Illustrator and adventurer Cyrus LeRoy Baldridge, PhB 1911, found inspiration for his art in his travels.
Early in their relationship, Cyrus LeRoy Baldridge, PhB 1911, and his partner, Caroline Singer, pledged that every two years, regardless of their economic circumstances, they would take a long trip abroad.
In the 1920s and ’30s, Baldridge, an artist, and Singer, a reporter, traveled widely, gathering material for the illustrated travel guides they wrote after returning to the United States. Baldridge later donated many of his sketches, illustrations, and papers to UChicago.
“They wrote beautiful books—some of the great tour books, I think, that have ever been written,” says Jay Mulberry, AB’63, MAT’71. Mulberry cocurated an exhibition of Baldridge’s work at the Special Collections Research Center (through September 9).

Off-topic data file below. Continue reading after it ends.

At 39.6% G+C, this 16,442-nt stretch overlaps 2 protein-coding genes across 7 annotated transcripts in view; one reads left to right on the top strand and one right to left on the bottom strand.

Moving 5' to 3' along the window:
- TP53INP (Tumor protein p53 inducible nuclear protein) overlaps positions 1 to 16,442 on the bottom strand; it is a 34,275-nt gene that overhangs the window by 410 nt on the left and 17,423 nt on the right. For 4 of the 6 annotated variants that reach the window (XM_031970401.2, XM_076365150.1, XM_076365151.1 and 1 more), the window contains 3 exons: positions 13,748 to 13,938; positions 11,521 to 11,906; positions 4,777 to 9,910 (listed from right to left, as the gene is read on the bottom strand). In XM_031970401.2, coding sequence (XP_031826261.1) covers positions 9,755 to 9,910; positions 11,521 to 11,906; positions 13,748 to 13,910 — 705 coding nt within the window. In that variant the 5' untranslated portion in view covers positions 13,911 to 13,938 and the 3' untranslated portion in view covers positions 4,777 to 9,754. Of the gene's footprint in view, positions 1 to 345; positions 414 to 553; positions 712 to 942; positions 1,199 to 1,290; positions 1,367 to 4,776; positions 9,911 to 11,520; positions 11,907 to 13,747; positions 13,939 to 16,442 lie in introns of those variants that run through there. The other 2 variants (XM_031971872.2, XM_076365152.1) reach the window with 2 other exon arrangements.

Convinced of her son’s artistic gifts, Baldridge’s mother enrolled him in the Chicago School of Illustration when he was just 9. At 18, he entered UChicago, where he drew cartoons for the Maroon and the yearbook, Cap and Gown.
During World War I, Baldridge developed an interest in African American culture that motivated him and Singer to spend 13 months traveling from Sierra Leone to Ethiopia. He sketched memorable scenes and individuals (among them this woman from Sierra Leone), many of which were included in the couple’s White Africans and Black (W. E. Rudge, 1929). In its day, the book was considered one of the best and most respectful accounts of African life.
In the following decades, Baldridge drew illustrations for magazines and books to support himself and fund his travels. He also wrote an autobiography, Time and Chance (J. Day, 1947), and was active in left-wing politics.
Baldridge’s work, Mulberry says, “is definitely realist. … But it isn’t catching all the details. It’s trying to catch the soul.”